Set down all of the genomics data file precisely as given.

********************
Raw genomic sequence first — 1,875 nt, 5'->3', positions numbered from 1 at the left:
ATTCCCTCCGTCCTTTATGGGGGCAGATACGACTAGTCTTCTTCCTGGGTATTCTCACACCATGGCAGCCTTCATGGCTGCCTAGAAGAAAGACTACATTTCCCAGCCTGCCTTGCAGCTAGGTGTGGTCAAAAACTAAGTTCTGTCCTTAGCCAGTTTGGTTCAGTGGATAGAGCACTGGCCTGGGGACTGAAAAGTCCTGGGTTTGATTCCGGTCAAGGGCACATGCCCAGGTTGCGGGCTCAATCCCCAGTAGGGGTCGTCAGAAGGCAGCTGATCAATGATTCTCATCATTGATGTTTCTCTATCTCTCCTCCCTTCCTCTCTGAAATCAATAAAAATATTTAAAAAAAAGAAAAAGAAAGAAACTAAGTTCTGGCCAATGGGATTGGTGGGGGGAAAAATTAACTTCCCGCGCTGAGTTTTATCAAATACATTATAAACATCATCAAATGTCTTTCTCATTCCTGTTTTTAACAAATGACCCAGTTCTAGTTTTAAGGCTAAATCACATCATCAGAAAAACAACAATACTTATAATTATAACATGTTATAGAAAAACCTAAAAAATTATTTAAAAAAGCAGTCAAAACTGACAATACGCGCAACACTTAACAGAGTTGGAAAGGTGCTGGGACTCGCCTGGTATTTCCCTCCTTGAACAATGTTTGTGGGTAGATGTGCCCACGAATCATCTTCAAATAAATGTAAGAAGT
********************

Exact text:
Raw genomic sequence first — 1,875 nt, 5'->3', positions numbered from 1 at the left:
ATTCCCTCCGTCCTTTATGGGGGCAGATACGACTAGTCTTCTTCCTGGGTATTCTCACACCATGGCAGCCTTCATGGCTGCCTAGAAGAAAGACTACATTTCCCAGCCTGCCTTGCAGCTAGGTGTGGTCAAAAACTAAGTTCTGTCCTTAGCCAGTTTGGTTCAGTGGATAGAGCACTGGCCTGGGGACTGAAAAGTCCTGGGTTTGATTCCGGTCAAGGGCACATGCCCAGGTTGCGGGCTCAATCCCCAGTAGGGGTCGTCAGAAGGCAGCTGATCAATGATTCTCATCATTGATGTTTCTCTATCTCTCCTCCCTTCCTCTCTGAAATCAATAAAAATATTTAAAAAAAAGAAAAAGAAAGAAACTAAGTTCTGGCCAATGGGATTGGTGGGGGGAAAAATTAACTTCCCGCGCTGAGTTTTATCAAATACATTATAAACATCATCAAATGTCTTTCTCATTCCTGTTTTTAACAAATGACCCAGTTCTAGTTTTAAGGCTAAATCACATCATCAGAAAAACAACAATACTTATAATTATAACATGTTATAGAAAAACCTAAAAAATTATTTAAAAAAGCAGTCAAAACTGACAATACGCGCAACACTTAACAGAGTTGGAAAGGTGCTGGGACTCGCCTGGTATTTCCCTCCTTGAACAATGTTTGTGGGTAGATGTGCCCACGAATCATCTTCAAATAAATGTAAGAAGT